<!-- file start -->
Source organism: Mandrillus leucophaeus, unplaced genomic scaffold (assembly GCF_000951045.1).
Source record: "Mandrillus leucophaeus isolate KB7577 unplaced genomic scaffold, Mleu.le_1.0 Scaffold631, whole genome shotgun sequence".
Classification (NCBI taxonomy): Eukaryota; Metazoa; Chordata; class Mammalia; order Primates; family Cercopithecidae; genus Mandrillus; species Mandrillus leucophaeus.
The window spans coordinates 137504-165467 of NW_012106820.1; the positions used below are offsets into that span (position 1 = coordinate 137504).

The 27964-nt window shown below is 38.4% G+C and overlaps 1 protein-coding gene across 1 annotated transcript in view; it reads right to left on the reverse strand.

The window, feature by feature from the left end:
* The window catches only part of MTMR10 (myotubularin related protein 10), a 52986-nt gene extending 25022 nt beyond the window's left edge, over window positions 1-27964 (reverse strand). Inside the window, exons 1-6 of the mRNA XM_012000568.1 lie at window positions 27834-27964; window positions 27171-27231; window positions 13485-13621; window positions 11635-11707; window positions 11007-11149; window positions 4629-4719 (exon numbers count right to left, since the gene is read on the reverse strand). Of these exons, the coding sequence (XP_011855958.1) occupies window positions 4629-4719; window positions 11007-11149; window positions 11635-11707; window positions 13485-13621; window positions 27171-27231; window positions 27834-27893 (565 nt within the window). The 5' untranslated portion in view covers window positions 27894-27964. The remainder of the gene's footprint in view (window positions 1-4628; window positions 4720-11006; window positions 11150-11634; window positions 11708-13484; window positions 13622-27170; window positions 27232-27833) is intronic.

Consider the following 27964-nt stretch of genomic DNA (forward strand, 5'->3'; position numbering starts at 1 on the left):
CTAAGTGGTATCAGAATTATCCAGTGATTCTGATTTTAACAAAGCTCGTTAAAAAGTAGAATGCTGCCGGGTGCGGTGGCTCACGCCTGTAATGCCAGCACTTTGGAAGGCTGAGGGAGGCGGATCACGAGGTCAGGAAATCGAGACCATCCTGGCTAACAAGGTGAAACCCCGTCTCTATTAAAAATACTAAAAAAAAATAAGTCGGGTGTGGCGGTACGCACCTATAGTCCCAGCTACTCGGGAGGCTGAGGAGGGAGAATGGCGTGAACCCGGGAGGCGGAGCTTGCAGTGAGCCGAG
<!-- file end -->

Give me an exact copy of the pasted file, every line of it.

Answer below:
Source organism: Mandrillus leucophaeus, unplaced genomic scaffold (assembly GCF_000951045.1).
Source record: "Mandrillus leucophaeus isolate KB7577 unplaced genomic scaffold, Mleu.le_1.0 Scaffold631, whole genome shotgun sequence".
Classification (NCBI taxonomy): Eukaryota; Metazoa; Chordata; class Mammalia; order Primates; family Cercopithecidae; genus Mandrillus; species Mandrillus leucophaeus.
The window spans coordinates 137504-165467 of NW_012106820.1; the positions used below are offsets into that span (position 1 = coordinate 137504).

The 27964-nt window shown below is 38.4% G+C and overlaps 1 protein-coding gene across 1 annotated transcript in view; it reads right to left on the reverse strand.

The window, feature by feature from the left end:
* The window catches only part of MTMR10 (myotubularin related protein 10), a 52986-nt gene extending 25022 nt beyond the window's left edge, over window positions 1-27964 (reverse strand). Inside the window, exons 1-6 of the mRNA XM_012000568.1 lie at window positions 27834-27964; window positions 27171-27231; window positions 13485-13621; window positions 11635-11707; window positions 11007-11149; window positions 4629-4719 (exon numbers count right to left, since the gene is read on the reverse strand). Of these exons, the coding sequence (XP_011855958.1) occupies window positions 4629-4719; window positions 11007-11149; window positions 11635-11707; window positions 13485-13621; window positions 27171-27231; window positions 27834-27893 (565 nt within the window). The 5' untranslated portion in view covers window positions 27894-27964. The remainder of the gene's footprint in view (window positions 1-4628; window positions 4720-11006; window positions 11150-11634; window positions 11708-13484; window positions 13622-27170; window positions 27232-27833) is intronic.

Consider the following 27964-nt stretch of genomic DNA (forward strand, 5'->3'; position numbering starts at 1 on the left):
CTAAGTGGTATCAGAATTATCCAGTGATTCTGATTTTAACAAAGCTCGTTAAAAAGTAGAATGCTGCCGGGTGCGGTGGCTCACGCCTGTAATGCCAGCACTTTGGAAGGCTGAGGGAGGCGGATCACGAGGTCAGGAAATCGAGACCATCCTGGCTAACAAGGTGAAACCCCGTCTCTATTAAAAATACTAAAAAAAAATAAGTCGGGTGTGGCGGTACGCACCTATAGTCCCAGCTACTCGGGAGGCTGAGGAGGGAGAATGGCGTGAACCCGGGAGGCGGAGCTTGCAGTGAGCCGAG